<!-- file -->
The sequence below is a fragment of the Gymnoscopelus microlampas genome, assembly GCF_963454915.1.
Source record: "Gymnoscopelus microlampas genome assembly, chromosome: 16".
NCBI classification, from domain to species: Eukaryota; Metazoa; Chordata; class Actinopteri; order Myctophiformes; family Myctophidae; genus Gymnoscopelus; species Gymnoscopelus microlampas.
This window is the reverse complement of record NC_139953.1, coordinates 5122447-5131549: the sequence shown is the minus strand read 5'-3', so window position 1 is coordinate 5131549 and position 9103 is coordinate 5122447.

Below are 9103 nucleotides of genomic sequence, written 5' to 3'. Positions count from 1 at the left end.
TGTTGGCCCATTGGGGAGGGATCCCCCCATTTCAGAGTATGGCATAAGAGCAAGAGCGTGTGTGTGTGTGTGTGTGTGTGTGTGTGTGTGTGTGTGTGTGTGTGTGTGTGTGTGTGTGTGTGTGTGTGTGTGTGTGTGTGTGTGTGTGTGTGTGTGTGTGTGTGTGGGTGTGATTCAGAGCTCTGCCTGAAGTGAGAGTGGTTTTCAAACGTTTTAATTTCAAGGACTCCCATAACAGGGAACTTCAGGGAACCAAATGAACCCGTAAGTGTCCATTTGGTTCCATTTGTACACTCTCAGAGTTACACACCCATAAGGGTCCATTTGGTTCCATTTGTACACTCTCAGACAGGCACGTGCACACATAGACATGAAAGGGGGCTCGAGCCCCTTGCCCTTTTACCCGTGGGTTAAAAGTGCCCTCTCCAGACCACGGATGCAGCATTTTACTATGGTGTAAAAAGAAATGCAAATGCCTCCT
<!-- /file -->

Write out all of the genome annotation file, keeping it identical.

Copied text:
The sequence below is a fragment of the Gymnoscopelus microlampas genome, assembly GCF_963454915.1.
Source record: "Gymnoscopelus microlampas genome assembly, chromosome: 16".
NCBI classification, from domain to species: Eukaryota; Metazoa; Chordata; class Actinopteri; order Myctophiformes; family Myctophidae; genus Gymnoscopelus; species Gymnoscopelus microlampas.
This window is the reverse complement of record NC_139953.1, coordinates 5122447-5131549: the sequence shown is the minus strand read 5'-3', so window position 1 is coordinate 5131549 and position 9103 is coordinate 5122447.

Below are 9103 nucleotides of genomic sequence, written 5' to 3'. Positions count from 1 at the left end.
TGTTGGCCCATTGGGGAGGGATCCCCCCATTTCAGAGTATGGCATAAGAGCAAGAGCGTGTGTGTGTGTGTGTGTGTGTGTGTGTGTGTGTGTGTGTGTGTGTGTGTGTGTGTGTGTGTGTGTGTGTGTGTGTGTGTGTGTGTGTGTGTGTGTGTGTGTGTGTGTGGGTGTGATTCAGAGCTCTGCCTGAAGTGAGAGTGGTTTTCAAACGTTTTAATTTCAAGGACTCCCATAACAGGGAACTTCAGGGAACCAAATGAACCCGTAAGTGTCCATTTGGTTCCATTTGTACACTCTCAGAGTTACACACCCATAAGGGTCCATTTGGTTCCATTTGTACACTCTCAGACAGGCACGTGCACACATAGACATGAAAGGGGGCTCGAGCCCCTTGCCCTTTTACCCGTGGGTTAAAAGTGCCCTCTCCAGACCACGGATGCAGCATTTTACTATGGTGTAAAAAGAAATGCAAATGCCTCCT